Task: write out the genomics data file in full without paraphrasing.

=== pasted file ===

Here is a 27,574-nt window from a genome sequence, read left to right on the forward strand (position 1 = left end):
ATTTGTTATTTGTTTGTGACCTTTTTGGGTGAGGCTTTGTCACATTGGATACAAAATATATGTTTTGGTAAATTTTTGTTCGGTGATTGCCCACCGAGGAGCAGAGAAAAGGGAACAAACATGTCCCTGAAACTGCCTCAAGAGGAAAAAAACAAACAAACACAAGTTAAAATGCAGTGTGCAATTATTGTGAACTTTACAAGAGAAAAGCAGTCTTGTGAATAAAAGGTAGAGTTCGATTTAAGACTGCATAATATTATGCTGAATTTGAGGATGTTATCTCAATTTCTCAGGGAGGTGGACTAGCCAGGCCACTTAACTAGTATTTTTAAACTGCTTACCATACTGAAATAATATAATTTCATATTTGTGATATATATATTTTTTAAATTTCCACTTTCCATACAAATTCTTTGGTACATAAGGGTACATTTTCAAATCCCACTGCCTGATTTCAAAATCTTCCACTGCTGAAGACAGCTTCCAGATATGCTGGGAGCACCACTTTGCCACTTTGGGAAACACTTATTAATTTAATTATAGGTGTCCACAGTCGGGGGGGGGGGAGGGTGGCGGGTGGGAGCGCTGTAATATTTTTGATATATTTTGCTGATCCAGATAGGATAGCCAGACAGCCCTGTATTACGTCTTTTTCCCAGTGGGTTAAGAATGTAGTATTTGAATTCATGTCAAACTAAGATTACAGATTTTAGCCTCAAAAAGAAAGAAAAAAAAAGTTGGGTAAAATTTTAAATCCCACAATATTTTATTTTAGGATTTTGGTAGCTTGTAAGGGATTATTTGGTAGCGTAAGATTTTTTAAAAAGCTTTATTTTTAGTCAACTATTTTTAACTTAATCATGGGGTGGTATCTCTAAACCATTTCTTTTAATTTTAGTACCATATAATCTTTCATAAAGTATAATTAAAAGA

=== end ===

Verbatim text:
Here is a 27,574-nt window from a genome sequence, read left to right on the forward strand (position 1 = left end):
ATTTGTTATTTGTTTGTGACCTTTTTGGGTGAGGCTTTGTCACATTGGATACAAAATATATGTTTTGGTAAATTTTTGTTCGGTGATTGCCCACCGAGGAGCAGAGAAAAGGGAACAAACATGTCCCTGAAACTGCCTCAAGAGGAAAAAAACAAACAAACACAAGTTAAAATGCAGTGTGCAATTATTGTGAACTTTACAAGAGAAAAGCAGTCTTGTGAATAAAAGGTAGAGTTCGATTTAAGACTGCATAATATTATGCTGAATTTGAGGATGTTATCTCAATTTCTCAGGGAGGTGGACTAGCCAGGCCACTTAACTAGTATTTTTAAACTGCTTACCATACTGAAATAATATAATTTCATATTTGTGATATATATATTTTTTAAATTTCCACTTTCCATACAAATTCTTTGGTACATAAGGGTACATTTTCAAATCCCACTGCCTGATTTCAAAATCTTCCACTGCTGAAGACAGCTTCCAGATATGCTGGGAGCACCACTTTGCCACTTTGGGAAACACTTATTAATTTAATTATAGGTGTCCACAGTCGGGGGGGGGGGAGGGTGGCGGGTGGGAGCGCTGTAATATTTTTGATATATTTTGCTGATCCAGATAGGATAGCCAGACAGCCCTGTATTACGTCTTTTTCCCAGTGGGTTAAGAATGTAGTATTTGAATTCATGTCAAACTAAGATTACAGATTTTAGCCTCAAAAAGAAAGAAAAAAAAAGTTGGGTAAAATTTTAAATCCCACAATATTTTATTTTAGGATTTTGGTAGCTTGTAAGGGATTATTTGGTAGCGTAAGATTTTTTAAAAAGCTTTATTTTTAGTCAACTATTTTTAACTTAATCATGGGGTGGTATCTCTAAACCATTTCTTTTAATTTTAGTACCATATAATCTTTCATAAAGTATAATTAAAAGA